I share this story because it reminds me of God. God is one who does the hard work – the work of being with.

In fact, as preacher Sam Well’s puts it, with is the most important word in the Bible. It is the word that describes the heart of God and the heart of Christmas.[1] To be with.

I don’t know if you noticed, because it is easy to miss. But the story of Christmas that you just heard from Matthew’s gospel is, like my encounter in Washington DC, a moment of social disaster. We don’t think about Christmas that way very much and there is a reason we keep Matthew’s version quarantined to the fourth Sunday of Advent and away from Christmas Eve. It’s a social disaster and no one knows what to say.

We are used to hearing Mary’s side of the story – but tonight, we get Joseph’s. He is a man who wakes up one morning to find his life has been ruined. He had a fine job, he was soon to be married to his beloved. Until one day, Mary says, “Honey, we need to talk. I’m pregnant.” An unplanned pregnancy can be startling news to hear but isn’t always a disaster. But add to that, however, the certainty that the child isn’t yours and swelling realization that the punishment for adultery is death of your beloved by stoning, then you understand what a catastrophe this really is for both Joseph and Mary.

And no one knows what to say.

And it is into that mess of a situation that Christ is born. It is into that disaster that God arrives, in the flesh.

Like a diamond in a pile of manure, like a friend in a sea of strangers, like grace in the midst of suffocating guilt, a child is borne into this disaster. A child whom we call Emmanuel – God With Us.

Perhaps the miracle of Jesus’ birth isn’t how it happen, or where it happened, but when it happened. In the middle of lives that have been ruined. Not only is God with us, but God is with us there.

Jesus is the fullest reflection of God. Who is God? What is God like? God is with. “God’s whole being is shaped to be with.”[2]

And as we heard Jesus proclaim at the end of Matthew, “Behold, I am with you, always, until the end of the age,” which is to say, there will never be a time that God is not with.

What we learn is, not only does God create, but God creates in order to be with. God has promised to not be God without us.

If the heart of God and the heart of Christmas is shaped around that word with, and we are made in the image of God, then perhaps Christmas teaches us about the heart of the Christian life. To be with.

 A friend of mine, Eric, took a trip in college to Egypt. Part of the trip included a stop a monastery at Mount Sinai. Part of the tradition there is that thousands of people would wake up around 2am to start the 5-hour hike up Mount Sinai to catch the sunrise. My friend joined his classmates and many others to start this grueling trek upward. As he puts it, it was a treacherous trail of switchbacks all the way up the mountain. After awhile, he started to slow down and grow tired. He needed a break and some water, so he stopped at a rest station along the way and told his friends he’d catch up with them later. As he got some water and snack, this overwhelming sense came over him – I’m not going to make it all the way up. This isn’t going to happen for me. He was at a time in life when things were fragile – he was still on depression medication, his body wasn’t in peak physical condition. This was just one more moment of disappointment. The irony of sitting on a high mountain with such spiritual significance yet feeling so spiritually low was evident. But in that moment, three travelers from Nigeria walked by. One of them greeted him, and they exchanged stories. They invited Eric to walk with them and so he did. After awhile, it started getting light out. Realizing that he was only two-thirds they way up, Eric knew this was his chance to catch the sunrise. He thanked the three for walking with him and he went over to sit on a rock. He overheard the Nigerian man tells the others to go on without him, and then he came over and sat with Eric. As they watched the sunrise together, they shared stories about their faith and their family, and what brought them to Mount Sinai. It was an unexpected but blessed moment for Eric. Eventually, this man stood up and told Eric that he was hungry and was going to head back down the mountain. As they said goodbye to each other, the man said, “You know, I never caught your name.”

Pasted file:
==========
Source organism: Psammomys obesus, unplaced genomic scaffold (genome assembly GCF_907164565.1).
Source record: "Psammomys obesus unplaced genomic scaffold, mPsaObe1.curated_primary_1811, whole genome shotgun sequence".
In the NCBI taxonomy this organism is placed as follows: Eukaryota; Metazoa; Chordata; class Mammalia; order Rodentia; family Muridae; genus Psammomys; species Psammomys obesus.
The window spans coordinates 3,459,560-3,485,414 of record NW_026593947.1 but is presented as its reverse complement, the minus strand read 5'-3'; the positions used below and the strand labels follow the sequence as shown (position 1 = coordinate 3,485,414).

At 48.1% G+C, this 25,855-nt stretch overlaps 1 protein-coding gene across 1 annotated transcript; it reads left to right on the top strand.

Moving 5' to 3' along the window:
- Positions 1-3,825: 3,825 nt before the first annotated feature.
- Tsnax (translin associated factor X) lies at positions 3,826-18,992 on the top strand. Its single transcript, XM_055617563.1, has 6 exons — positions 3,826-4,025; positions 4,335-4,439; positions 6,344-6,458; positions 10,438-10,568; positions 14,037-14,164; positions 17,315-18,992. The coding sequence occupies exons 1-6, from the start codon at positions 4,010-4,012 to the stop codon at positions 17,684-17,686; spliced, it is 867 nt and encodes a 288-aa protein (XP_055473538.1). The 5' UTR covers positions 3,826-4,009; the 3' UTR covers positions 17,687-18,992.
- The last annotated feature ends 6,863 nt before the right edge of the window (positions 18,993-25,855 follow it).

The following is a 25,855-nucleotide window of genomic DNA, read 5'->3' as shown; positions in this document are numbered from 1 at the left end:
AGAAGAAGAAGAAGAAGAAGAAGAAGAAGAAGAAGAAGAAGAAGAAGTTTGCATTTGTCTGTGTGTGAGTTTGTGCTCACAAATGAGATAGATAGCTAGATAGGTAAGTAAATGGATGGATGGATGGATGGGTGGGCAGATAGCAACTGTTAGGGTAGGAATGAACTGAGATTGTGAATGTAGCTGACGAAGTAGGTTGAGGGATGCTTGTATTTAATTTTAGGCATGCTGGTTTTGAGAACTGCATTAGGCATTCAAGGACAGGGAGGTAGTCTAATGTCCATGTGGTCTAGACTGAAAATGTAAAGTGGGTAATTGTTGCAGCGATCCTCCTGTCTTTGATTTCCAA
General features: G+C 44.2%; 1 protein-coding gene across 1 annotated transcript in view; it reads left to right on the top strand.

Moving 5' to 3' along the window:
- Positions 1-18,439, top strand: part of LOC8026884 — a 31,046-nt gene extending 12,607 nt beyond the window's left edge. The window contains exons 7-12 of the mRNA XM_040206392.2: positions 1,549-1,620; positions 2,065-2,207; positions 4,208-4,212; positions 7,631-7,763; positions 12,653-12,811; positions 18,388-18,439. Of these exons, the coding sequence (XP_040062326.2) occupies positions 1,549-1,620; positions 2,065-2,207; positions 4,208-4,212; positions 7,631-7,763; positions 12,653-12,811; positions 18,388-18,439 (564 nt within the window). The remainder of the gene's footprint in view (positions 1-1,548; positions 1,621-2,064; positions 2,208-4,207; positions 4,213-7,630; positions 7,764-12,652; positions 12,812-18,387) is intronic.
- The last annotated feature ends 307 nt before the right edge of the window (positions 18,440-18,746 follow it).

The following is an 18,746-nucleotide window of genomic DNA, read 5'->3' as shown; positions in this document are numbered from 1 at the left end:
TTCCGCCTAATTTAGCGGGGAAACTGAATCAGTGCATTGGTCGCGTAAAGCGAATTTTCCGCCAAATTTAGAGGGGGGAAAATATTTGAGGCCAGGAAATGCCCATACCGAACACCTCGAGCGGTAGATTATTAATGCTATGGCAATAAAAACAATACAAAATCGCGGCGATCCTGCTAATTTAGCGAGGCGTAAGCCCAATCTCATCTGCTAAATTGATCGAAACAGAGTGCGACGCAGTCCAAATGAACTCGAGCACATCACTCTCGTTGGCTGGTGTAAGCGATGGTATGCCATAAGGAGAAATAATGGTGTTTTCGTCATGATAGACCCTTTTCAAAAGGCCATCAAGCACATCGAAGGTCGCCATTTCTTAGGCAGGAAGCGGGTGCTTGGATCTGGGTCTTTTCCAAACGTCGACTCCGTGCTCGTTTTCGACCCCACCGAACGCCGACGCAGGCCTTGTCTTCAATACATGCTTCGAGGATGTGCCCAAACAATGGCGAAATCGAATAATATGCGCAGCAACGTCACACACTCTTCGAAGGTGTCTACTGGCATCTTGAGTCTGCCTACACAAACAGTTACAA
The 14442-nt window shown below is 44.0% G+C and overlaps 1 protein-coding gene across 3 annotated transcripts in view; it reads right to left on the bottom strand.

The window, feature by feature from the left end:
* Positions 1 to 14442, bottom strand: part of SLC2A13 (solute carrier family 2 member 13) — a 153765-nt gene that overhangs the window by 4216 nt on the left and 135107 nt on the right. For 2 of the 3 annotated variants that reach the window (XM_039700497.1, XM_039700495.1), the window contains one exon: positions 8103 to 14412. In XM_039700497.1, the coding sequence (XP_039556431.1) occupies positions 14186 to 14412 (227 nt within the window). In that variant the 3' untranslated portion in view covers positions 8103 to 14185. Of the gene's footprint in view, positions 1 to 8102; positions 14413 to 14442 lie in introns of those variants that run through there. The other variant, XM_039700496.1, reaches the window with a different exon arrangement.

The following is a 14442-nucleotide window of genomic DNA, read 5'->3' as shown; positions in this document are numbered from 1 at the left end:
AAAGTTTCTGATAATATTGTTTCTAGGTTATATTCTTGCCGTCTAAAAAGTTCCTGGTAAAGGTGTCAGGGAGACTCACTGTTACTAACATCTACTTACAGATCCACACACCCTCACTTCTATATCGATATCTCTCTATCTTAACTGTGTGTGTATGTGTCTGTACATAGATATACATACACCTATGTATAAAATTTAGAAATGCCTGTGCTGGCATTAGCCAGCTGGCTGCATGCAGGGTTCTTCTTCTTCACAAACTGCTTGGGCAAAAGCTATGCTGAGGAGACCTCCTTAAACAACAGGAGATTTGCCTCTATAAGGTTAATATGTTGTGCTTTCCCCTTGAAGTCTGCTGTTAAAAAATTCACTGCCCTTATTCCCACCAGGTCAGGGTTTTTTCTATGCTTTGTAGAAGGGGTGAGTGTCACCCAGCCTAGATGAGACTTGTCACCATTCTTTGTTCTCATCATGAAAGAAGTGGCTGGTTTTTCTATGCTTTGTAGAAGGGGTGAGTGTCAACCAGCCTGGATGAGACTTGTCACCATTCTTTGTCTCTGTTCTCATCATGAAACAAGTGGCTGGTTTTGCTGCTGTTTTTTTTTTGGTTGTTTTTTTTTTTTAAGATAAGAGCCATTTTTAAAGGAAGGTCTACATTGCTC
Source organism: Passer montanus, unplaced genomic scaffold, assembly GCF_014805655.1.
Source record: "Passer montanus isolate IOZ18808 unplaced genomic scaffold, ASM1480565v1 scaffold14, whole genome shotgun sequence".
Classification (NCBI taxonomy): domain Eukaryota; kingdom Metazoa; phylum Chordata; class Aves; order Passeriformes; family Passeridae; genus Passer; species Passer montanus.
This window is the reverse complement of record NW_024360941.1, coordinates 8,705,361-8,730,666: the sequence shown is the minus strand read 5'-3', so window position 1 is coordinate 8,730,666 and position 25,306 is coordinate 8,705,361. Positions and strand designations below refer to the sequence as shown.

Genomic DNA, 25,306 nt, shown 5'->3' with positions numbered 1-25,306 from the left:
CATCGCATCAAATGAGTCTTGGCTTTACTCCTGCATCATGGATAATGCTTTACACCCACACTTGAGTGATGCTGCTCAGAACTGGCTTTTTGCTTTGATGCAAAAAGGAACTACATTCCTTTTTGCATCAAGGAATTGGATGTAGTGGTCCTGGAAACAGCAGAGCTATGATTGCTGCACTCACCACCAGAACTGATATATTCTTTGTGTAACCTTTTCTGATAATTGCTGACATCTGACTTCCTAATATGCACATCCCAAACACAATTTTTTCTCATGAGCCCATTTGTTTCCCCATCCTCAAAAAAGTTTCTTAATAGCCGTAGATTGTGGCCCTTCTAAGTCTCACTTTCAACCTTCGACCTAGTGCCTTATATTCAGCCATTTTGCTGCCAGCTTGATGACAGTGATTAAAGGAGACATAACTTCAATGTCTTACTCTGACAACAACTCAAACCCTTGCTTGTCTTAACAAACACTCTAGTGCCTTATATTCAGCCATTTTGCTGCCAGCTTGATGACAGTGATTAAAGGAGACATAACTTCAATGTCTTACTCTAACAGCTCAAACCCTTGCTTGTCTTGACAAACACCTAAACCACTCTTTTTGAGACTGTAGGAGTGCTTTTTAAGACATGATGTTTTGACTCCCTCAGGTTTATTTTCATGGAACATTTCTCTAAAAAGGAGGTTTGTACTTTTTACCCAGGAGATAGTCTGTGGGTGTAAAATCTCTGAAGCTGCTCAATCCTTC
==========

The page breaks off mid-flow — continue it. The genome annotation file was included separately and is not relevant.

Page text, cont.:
“My name is Eric.”

“It’s nice to meet you Eric. My name is Emmanuel.” And then he turned, and walked back down the mountain.

As we live into these finals days of Advent, may we consider that perhaps in the eyes of God, we are all named Emmanuel. God with us. Maybe it be so. Amen.

[1] Much of this sermon is informed and inspired by by Sam Well’s sermon “The Most Important Word”, found at the beginning of his book The Nazareth Manifesto.

[2] Ibid.